Twelve years on, and in his Times column, Atherton admitted that the picture was one he found deeply embarrassing. "Partly, I think, because of my slightly deferential body language," he wrote. "For someone who has never been impressed by status, power or money, it's puzzling to see that I'm not quite bowing, but nearly. I could blame my back complaint, which flared badly in Harare on that tour, but I can remember clearly that I had been in hospital some days before and received four cortisone injections. Would there be anywhere in Harare now that could offer such treatment?
"The embarrassment stems more from my complete ignorance at the time of the atrocities that Mugabe had already started to inflict on his people. The year of our tour was a relatively quiet one and the worst bloodshed had yet to take place, yet he had already slaughtered between 10,000 and 20,000 Matabeles in an operation called Gukurahundi (the rain that washes away the chaff)."
Although the Test ended in a damp draw, the tour finished with two humiliating defeats in one-dayers and it was with relief that the squad headed for New Zealand in January. However, what happened on the field was nothing compared with the controversy surrounding England visits - and those which didn't happen - in the years to come.
Atherton returned as a journalist in 2003 for the World Cup, the same tournament where the England side refused to play in Zimbabwe. Admitting that when playing he was ignorant about some of the political aspects of life under Mugabe, this time he took time out to look under the surface.
"Mile-long queues for petrol and grain were the most obvious signs of distress in Bulawayo, but there was also a quiet dignity in the way that people tried to retain some kind of normality in their lives. At the match I covered - Zimbabwe against Holland, it was - some spectators held up anti-Mugabe banners. One read 'Mugabe = Hitler'. As they were rounded up, I went to the back of the pavilion and watched as the police brutalised them before herding them into a van and off to God knows where."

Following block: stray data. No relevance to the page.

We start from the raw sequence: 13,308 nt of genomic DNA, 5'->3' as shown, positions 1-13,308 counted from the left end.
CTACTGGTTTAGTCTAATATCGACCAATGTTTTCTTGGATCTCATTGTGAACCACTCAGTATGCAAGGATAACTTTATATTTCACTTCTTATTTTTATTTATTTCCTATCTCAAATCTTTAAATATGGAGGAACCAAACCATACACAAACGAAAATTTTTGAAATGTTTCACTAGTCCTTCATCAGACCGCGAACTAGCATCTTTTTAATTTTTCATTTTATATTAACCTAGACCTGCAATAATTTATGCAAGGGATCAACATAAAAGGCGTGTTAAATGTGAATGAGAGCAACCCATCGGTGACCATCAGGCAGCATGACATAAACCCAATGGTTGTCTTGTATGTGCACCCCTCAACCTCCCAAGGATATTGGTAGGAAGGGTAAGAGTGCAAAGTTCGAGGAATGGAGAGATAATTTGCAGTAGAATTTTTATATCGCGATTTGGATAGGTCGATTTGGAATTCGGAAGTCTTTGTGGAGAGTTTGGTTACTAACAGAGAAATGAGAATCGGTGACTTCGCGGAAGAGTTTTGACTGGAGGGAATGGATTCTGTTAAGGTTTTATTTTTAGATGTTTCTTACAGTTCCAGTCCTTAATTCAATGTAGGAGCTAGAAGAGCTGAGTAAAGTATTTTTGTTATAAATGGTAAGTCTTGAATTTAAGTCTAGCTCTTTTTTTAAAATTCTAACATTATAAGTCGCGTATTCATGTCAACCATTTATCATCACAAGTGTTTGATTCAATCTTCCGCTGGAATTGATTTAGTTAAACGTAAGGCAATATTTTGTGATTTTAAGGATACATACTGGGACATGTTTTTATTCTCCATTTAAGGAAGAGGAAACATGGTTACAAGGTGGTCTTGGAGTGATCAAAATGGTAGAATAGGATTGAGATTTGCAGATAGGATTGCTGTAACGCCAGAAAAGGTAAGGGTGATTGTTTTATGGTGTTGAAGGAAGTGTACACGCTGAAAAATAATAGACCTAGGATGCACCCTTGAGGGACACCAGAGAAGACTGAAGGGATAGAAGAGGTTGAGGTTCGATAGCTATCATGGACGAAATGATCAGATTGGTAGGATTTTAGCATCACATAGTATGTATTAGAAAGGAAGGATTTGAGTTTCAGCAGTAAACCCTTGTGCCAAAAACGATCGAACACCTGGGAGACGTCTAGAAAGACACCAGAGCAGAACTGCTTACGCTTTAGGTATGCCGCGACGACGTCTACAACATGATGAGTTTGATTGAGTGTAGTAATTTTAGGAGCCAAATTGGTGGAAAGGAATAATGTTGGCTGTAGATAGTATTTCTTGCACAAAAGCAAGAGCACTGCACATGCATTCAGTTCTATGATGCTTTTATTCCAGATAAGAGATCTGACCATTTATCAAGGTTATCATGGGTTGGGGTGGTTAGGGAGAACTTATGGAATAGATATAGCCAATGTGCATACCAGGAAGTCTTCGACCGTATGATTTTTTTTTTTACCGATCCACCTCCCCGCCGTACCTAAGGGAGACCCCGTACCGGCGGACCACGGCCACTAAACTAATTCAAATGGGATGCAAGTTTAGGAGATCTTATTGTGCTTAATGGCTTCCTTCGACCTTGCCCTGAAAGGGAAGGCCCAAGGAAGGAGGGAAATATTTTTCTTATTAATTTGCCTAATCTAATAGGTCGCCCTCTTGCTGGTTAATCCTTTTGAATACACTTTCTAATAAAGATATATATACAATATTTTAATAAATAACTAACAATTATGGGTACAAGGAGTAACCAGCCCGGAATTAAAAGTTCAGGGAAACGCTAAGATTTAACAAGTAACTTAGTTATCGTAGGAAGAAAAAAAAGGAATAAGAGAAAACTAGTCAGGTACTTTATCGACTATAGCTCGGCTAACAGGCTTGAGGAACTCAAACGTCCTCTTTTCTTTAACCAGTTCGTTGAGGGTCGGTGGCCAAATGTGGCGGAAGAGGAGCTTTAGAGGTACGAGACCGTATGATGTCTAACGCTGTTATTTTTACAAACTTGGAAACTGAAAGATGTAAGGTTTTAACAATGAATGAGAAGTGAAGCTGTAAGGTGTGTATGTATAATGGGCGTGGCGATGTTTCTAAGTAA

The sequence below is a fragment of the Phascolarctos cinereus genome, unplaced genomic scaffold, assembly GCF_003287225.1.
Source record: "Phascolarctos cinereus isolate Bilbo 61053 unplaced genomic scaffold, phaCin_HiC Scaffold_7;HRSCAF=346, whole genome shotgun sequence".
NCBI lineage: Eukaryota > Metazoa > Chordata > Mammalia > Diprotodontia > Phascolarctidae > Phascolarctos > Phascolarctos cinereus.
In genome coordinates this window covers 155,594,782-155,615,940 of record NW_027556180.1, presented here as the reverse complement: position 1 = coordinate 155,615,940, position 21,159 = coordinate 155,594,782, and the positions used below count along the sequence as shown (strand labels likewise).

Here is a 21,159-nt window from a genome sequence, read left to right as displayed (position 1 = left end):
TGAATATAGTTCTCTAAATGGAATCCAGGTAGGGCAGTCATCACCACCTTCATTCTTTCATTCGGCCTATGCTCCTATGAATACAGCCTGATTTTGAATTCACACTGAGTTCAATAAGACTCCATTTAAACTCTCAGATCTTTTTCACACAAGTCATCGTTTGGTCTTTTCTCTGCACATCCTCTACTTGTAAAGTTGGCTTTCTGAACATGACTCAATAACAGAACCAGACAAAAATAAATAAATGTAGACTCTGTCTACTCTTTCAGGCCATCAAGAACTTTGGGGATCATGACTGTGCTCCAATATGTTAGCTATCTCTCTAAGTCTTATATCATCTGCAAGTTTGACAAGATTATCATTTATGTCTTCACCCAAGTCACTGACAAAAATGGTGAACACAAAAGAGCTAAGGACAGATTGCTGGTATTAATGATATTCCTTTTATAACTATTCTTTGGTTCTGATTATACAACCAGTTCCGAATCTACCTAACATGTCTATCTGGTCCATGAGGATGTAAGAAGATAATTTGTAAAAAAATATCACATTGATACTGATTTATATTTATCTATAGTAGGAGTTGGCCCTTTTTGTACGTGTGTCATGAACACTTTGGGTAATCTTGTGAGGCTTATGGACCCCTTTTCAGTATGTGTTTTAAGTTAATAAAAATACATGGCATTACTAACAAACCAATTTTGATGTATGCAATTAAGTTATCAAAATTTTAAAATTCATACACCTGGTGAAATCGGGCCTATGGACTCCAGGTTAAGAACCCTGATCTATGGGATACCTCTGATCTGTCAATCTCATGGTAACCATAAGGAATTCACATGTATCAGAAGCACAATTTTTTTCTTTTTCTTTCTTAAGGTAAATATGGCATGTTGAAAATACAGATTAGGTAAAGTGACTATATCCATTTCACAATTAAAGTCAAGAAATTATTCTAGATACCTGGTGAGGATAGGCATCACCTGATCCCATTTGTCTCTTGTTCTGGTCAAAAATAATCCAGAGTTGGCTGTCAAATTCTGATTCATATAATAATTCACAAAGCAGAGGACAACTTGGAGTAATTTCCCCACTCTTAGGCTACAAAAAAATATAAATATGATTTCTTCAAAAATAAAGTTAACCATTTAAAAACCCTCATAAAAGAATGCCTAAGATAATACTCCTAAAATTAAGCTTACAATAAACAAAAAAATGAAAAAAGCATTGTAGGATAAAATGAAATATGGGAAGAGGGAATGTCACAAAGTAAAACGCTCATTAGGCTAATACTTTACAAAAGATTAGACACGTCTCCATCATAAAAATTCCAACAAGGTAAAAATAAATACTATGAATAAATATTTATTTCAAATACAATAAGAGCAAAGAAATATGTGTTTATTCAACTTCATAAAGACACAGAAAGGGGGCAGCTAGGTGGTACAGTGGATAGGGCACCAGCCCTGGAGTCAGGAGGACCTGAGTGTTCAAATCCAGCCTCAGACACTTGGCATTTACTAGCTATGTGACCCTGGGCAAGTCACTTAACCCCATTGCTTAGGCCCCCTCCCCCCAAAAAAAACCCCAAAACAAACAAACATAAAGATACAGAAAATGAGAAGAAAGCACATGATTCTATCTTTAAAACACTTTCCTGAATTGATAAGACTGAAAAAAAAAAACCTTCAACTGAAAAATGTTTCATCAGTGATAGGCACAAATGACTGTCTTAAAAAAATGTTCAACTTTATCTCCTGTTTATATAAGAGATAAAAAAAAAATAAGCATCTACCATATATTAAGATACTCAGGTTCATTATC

As Zimbabwe descended into chaos and Mugabe went from being tolerated dictator into reviled despot, that picture started to be used more often. By the time Michael Vaughan led England there in 2004-05, the prospect of a photo opportunity with Mugabe was the thing many feared more than anything.
"We are fully aware that Robert Mugabe, or one of his senior ministers, may turn up," Vaughan admitted on the eve of the series. "But we made it clear before the tour, and it was confirmed by the chairman [of the ECB] that the team will not be put in a position where they have to shake the hand of any government official. If anything like this did arise, then I am sure that the tour would be looked at in a different light. It could possibly lead to the tour being called off but I hope to God that does not happen."
It didn't, and now the chances of an England captain being within a hundred miles of Mugabe are non-existent. But it goes to show that a picture is often worth much more than a thousand words.
Opening Up by Michael Atherton (Hodder & Stoughton 2002)
The Autobiography by Phil Tufnell (Collins Willow 1999)
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Martin Williamson is executive editor of Cricinfo